|Aircraft Commander||Al Girimonte|
|Flight Engineer||Ken Heystek|
|Flight Engineer||Paul Darby|
|Flight Director||Ian Sears|
|Flight Director||Richard Henning|
|Data Technician||Joe Bosko|
|Electronics Technician||Todd Richards|
|Lead Scientist||Rob Rogers(HRD)|
|Radar Scientist||John Gamache(HRD)|
|Dropsonde Scientist||Rich Henning (AOC)|
Figure 1. Proposed flight track for 20120907H1
Mission Plan :
Fly TDR mission into Hurricane Leslie. Pattern will consist of a single Figure-4, with an IP on the NW side (Fig. 1). Two passes through the center will be executed, though there may be additional penetrations for IWRAP sampling if there is time. Drop combination sondes/AXBT at all turn and midpoints, plus the second center pass. Combo drop will also occur at the midpoint of the downwind leg, and on the NW and SE RMW drops. Sondes only will be dropped at NW and SW RMW drop locations. Fly at 10,000 ft radar altitude to start, then consider dropping to 7000 ft for IWRAP. The plan calls for 105 nm legs, but legs may be shortened on the east side to allow multiple passes for the IWRAP.
The storm is a minimal hurricane at time of planned takeoff. It is essentially stationary, with southwesterly shear as an upper-level anticyclone is displaced to the southwest of the storm and dry air likely impacting the system on the west side (Fig. 2). The precipitation is asymmetrically-distributed on the east/northeast side (Fig. 3,4). The Global Hawk was flying an outflow mission around the SE periphery of the storm (Fig. 5). This P-3 flight will provide inner-core measurements to complement the environmental measurements from the Global Hawk, even though the GH mission will be basically ending once we reach the IP.
Mission Summary :
||Ft. Lauderdale, FL||08:12 UTC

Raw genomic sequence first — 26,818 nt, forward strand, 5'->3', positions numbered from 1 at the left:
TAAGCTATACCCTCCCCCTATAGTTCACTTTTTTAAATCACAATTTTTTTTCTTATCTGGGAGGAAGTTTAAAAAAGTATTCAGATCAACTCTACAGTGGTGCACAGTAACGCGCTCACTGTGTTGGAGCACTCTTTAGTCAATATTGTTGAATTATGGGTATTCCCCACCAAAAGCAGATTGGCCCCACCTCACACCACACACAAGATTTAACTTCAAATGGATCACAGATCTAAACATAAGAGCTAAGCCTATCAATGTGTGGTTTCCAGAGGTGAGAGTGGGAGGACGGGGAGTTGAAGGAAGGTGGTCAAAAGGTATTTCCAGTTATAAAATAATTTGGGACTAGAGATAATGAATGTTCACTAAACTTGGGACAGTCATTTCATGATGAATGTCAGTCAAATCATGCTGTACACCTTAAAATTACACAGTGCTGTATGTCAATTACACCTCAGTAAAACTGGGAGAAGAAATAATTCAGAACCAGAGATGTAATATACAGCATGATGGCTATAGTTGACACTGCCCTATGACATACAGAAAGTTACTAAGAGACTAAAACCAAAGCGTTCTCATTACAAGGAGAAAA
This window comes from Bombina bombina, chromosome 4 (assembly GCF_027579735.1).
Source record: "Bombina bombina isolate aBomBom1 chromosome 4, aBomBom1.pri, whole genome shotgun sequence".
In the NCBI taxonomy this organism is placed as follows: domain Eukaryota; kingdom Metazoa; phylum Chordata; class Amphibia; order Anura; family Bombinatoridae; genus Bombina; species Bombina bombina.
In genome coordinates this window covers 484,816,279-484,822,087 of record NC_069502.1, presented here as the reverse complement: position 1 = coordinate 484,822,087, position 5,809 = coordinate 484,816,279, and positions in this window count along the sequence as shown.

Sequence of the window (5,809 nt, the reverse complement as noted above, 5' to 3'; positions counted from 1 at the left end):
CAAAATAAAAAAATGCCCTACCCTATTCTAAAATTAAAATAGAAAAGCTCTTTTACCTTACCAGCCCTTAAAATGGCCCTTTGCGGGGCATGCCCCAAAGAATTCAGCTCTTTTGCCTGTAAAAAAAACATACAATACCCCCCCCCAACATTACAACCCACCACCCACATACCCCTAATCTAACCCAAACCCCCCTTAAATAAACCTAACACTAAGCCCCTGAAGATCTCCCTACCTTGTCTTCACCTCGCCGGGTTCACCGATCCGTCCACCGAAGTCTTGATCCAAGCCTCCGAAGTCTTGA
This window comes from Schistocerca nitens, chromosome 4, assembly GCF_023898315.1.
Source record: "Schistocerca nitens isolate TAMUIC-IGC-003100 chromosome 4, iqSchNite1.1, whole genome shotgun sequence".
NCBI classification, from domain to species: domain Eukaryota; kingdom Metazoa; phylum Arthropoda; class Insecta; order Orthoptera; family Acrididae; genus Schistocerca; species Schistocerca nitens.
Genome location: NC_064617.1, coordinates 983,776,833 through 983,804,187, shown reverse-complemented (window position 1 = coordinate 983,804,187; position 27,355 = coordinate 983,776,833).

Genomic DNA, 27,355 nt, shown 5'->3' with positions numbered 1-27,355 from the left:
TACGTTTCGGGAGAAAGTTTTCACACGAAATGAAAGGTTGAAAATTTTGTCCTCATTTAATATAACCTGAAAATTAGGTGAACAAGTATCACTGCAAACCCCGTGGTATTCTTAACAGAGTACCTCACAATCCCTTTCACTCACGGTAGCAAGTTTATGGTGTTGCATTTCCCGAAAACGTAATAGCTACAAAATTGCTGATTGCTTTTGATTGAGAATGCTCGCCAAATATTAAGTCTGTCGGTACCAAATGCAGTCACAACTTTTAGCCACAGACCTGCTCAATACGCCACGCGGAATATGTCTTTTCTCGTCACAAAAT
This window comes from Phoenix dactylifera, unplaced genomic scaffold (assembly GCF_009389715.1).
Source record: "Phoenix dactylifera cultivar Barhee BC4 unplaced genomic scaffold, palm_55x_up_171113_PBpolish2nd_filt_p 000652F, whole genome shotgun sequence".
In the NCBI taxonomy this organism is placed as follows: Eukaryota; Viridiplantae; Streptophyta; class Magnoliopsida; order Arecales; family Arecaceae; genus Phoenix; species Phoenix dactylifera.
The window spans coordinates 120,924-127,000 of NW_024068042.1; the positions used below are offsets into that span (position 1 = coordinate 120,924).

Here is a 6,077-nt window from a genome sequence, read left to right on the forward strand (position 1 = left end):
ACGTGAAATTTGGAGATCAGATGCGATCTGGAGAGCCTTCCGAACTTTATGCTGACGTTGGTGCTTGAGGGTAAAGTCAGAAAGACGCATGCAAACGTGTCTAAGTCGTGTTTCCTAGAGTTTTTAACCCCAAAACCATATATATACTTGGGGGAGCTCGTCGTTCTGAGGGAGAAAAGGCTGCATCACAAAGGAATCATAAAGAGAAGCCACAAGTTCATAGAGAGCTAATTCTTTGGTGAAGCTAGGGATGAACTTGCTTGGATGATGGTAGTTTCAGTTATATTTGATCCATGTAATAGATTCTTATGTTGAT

||Ft. Lauderdale, FL||17:14 UTC
The pattern was flown as planned. Takeoff was at 0812 UTC from Ft. Lauderdale. On the second inbound leg we reversed track for a second pass for more samples for the IWRAP (Fig. 6). Twelve sondes were dropped, but we did not drop RMW sondes because the RMW was thought to be at the end point. We also dropped 12 AXBT's. We descended to 8000 ft altitude after the first pass for better IWRAP measurements.
The mission did accomplish the objectives. The storm is weaker than thought. Precipitation was limited to the NE side, in a band of moderate precipitation about 75 nm from the center. The storm is basically stationary. AXBT's showed the lowest SST of 24.5 deg C near the center, plus a potentially isothermal layer of 24 deg C on the SW side of the storm that is at least 100 m deep. The peak SFMR winds were 54 kt, though there were winds of 83 kt at 935 hPa at the initial point measured from a dropsonde, indicating a sharp dropoff in the winds. This could result from a stable boundary layer in the presence of strong upwelling and ocean cooling. A composite of the two radar passes (Fig. 7) showed a broad circulation with peak winds on the NE and NW sides (Fig. 7). There is some indication of a possible outer wind maximum on the east side at 1 and 3 km altitude.
The aircraft completed its mission and landed at Ft. Lauderdale at 1714 UTC.
The mission did meet its objectives. This was the first mission into Leslie, and it showed a broad circulation with a significant decrease of wind speeds with height within the boundary layer. This drop-off may have been the result of a stable boundary layer in the presence of low SST's.
There were no major problems. The sondes worked mostly fine, though is some cases the parachutes took some time to fully open. Doppler analyses were challenging with limited scatterers and potential quality control issues. A total of 12 GPS sondes were transmitted and 12 AXBT's were dropped.
Sept. 11, 2012
Temperature and Moisture
Wind and Atlitude
Flight track detail
Mission Data :
serial data | 1 second data | NetCDF data | raw Fast data
Flight Director's log